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Subject: NSA/IBM vacuum cleaner: "Stretch-HARVEST" lecture: 8Nov PARC 6pm
From: John Gilmore (gnutoad.com)
Date: Wed Nov 01 2000 - 12:08:30 CST
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The "very large data processing application" this machine was designed
for is being the center of the NSA vacuum-cleaner: Figuring out which
few of the millions of NSA intercepts is worth reading. The machine
amazingly continued in that job until the late 1970's or '80s --
possibly because it was so custom that they couldn't port the job to
any newer hardware.
STRETCH was the biggest IBM computer built at the time.
HARVEST was a fascinating co-processor designed for text search, matching,
I haven't heard the speaker, but the topic is rich in cryptanalysis history
(the branch of cryptography that we know *least* about).
From: Eleanor Weber Dickman, Office of Public Relations, Computer Museum
Subject: Computer Museum History Center Lecture at Xerox PARC
The Computer Museum History Center and The Institute for Women in
Frances E. "Fran" Allen
Senior Technical Consultant, IBM Research's Solutions and Services
speaking on The Stretch-HARVEST Compiler
Wednesday, November 8, 2000 - 6:00 p.m.
at the Pake Auditorium, Xerox PARC, Palo Alto
Reception to follow
Advance reservations are required -- Please RSVP by Monday, November
6, 2000 to Wendy Ann Francis, 650-604-5205 or franciscomputerhistory.org
In response to government requests, IBM Research designed a system for
a very large data processing application, known as the HARVEST system,
including Stretch, which was delivered to the National Security Agency
in the early 1960s. The combined Stretch-HARVEST Project created a
milieu for developing new technologies, new hardware architectures,
and new software to meet the challenges of both systems. One of the
guiding principles of the project was to make programming easier by
the use of a compiler to generate code automatically from statements
in the user's language. Allen was a member of the ALPHA language
design team which created a very high level language featuring, among
other things, the ability to create new alphabets beyond the system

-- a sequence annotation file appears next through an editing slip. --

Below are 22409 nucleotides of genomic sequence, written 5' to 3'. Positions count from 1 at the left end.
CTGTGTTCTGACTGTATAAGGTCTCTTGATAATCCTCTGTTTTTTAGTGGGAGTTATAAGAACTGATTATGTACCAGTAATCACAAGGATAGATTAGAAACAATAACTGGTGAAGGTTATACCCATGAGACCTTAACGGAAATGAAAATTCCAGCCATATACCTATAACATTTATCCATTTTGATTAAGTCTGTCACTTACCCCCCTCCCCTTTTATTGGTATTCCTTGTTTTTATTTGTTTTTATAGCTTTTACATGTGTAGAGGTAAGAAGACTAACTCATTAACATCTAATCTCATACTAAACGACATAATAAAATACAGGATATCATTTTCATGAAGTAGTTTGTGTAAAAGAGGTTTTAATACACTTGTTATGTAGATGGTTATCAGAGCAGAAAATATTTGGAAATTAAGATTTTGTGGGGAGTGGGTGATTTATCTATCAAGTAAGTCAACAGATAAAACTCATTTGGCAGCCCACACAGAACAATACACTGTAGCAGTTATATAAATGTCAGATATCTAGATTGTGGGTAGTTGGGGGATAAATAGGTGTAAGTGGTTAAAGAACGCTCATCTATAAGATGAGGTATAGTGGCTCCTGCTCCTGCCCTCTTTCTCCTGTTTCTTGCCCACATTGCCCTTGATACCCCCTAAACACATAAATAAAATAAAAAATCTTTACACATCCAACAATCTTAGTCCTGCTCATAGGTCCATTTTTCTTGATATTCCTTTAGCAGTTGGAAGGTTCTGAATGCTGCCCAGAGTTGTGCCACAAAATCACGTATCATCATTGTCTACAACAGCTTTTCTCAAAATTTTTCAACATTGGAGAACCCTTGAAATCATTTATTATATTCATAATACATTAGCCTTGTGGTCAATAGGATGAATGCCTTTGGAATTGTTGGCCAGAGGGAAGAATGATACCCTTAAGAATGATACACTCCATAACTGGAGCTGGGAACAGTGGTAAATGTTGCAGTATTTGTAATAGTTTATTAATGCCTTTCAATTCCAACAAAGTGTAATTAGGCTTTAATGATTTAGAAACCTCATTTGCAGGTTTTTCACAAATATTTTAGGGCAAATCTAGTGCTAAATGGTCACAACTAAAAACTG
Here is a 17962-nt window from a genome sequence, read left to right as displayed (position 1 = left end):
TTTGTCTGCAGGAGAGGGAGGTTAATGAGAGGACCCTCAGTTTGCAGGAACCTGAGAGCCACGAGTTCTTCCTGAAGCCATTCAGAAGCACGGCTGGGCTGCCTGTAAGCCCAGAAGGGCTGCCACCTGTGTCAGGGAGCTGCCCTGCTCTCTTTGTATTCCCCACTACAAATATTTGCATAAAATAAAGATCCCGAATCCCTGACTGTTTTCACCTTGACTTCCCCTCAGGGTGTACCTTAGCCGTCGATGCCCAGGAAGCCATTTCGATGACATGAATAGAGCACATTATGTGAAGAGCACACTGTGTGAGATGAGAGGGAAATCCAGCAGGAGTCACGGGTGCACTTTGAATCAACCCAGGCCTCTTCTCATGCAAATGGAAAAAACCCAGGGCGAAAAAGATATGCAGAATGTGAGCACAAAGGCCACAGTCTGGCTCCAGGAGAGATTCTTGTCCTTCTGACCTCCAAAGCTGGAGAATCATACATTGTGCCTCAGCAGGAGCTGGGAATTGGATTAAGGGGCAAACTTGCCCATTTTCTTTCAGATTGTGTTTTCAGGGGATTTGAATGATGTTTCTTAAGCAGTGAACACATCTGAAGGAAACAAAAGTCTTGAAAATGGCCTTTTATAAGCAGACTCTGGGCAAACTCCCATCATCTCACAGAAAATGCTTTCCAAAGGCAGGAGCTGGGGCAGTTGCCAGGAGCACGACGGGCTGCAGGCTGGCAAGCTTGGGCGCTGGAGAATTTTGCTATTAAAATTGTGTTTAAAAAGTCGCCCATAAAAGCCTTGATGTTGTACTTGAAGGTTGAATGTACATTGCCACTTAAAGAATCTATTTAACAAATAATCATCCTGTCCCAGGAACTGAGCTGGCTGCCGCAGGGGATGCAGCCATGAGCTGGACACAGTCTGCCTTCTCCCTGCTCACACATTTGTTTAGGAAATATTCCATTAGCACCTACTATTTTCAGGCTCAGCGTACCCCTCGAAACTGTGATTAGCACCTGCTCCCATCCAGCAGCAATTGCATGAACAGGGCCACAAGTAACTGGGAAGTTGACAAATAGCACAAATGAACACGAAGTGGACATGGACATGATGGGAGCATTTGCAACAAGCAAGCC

defined alphabets (e.g. English, decimal, integer, binary) and treat
complex, heterogeneous data in high-level statements. In addition to
an overview of Stretch-HARVEST, the talk will describe some of the
lesser known aspects of the project the people and institutions
involved, the political climate, and the shared knowledge, views, and
value systems which were part of this interesting project at an
interesting time in the history of computing.
Fran Allen is regarded as a pioneer in the field of optimizing
compilers. Her achievements include seminal work in compilers, code
optimization and parallelization. She helped create one of the first
automatic debugging systems and, as a member of the Stretch-HARVEST
project, developed an advanced code-breaking language known as
Alpha. In the early 80's, she founded the Parallel Translation Group
(PTRAN) to study compiling for parallel machines. This group was
recognized as one of the top research groups in the world dealing with
parallelization issues. Allen currently serves as senior technical
consultant to IBM Research's Solutions and Services vice-president. In
1989, she became the first woman to be named an IBM Fellow. She was
also elected president of the IBM Academy of Technology in 1995. Allen
earned her BS in 1954 from the State University of New York in Albany
and her Masters three years later from the University of Michigan.
She received an honorary Doctorate in Science in 1991 from the
University of Alberta.
The Computer Museum History Center: www.computerhistory.org
If you would like to respond to this memo electronically, send
mail to dickmancomputerhistory.org.